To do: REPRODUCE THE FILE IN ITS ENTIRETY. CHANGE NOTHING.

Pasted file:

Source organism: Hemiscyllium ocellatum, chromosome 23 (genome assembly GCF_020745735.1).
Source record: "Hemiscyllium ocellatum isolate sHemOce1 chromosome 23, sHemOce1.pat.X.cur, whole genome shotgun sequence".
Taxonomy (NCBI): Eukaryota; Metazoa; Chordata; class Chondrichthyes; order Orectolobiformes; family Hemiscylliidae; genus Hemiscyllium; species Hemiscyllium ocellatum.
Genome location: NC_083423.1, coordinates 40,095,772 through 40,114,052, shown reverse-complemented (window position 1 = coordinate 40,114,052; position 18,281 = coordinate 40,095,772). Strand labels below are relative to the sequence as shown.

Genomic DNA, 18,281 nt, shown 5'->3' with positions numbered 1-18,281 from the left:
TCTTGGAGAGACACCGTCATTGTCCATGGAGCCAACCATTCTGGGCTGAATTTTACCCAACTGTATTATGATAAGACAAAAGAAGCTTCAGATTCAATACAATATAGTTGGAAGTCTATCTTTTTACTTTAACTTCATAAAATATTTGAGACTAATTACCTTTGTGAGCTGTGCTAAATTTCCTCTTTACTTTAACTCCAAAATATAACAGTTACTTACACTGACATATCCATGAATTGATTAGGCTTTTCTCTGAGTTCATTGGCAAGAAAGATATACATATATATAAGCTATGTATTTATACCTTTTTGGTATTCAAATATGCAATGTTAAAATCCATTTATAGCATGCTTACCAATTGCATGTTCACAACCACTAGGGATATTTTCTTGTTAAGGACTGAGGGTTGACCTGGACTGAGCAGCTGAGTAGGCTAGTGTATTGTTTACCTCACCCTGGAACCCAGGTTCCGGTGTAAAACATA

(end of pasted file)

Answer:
Source organism: Hemiscyllium ocellatum, chromosome 23 (genome assembly GCF_020745735.1).
Source record: "Hemiscyllium ocellatum isolate sHemOce1 chromosome 23, sHemOce1.pat.X.cur, whole genome shotgun sequence".
Taxonomy (NCBI): Eukaryota; Metazoa; Chordata; class Chondrichthyes; order Orectolobiformes; family Hemiscylliidae; genus Hemiscyllium; species Hemiscyllium ocellatum.
Genome location: NC_083423.1, coordinates 40,095,772 through 40,114,052, shown reverse-complemented (window position 1 = coordinate 40,114,052; position 18,281 = coordinate 40,095,772). Strand labels below are relative to the sequence as shown.

Genomic DNA, 18,281 nt, shown 5'->3' with positions numbered 1-18,281 from the left:
TCTTGGAGAGACACCGTCATTGTCCATGGAGCCAACCATTCTGGGCTGAATTTTACCCAACTGTATTATGATAAGACAAAAGAAGCTTCAGATTCAATACAATATAGTTGGAAGTCTATCTTTTTACTTTAACTTCATAAAATATTTGAGACTAATTACCTTTGTGAGCTGTGCTAAATTTCCTCTTTACTTTAACTCCAAAATATAACAGTTACTTACACTGACATATCCATGAATTGATTAGGCTTTTCTCTGAGTTCATTGGCAAGAAAGATATACATATATATAAGCTATGTATTTATACCTTTTTGGTATTCAAATATGCAATGTTAAAATCCATTTATAGCATGCTTACCAATTGCATGTTCACAACCACTAGGGATATTTTCTTGTTAAGGACTGAGGGTTGACCTGGACTGAGCAGCTGAGTAGGCTAGTGTATTGTTTACCTCACCCTGGAACCCAGGTTCCGGTGTAAAACATA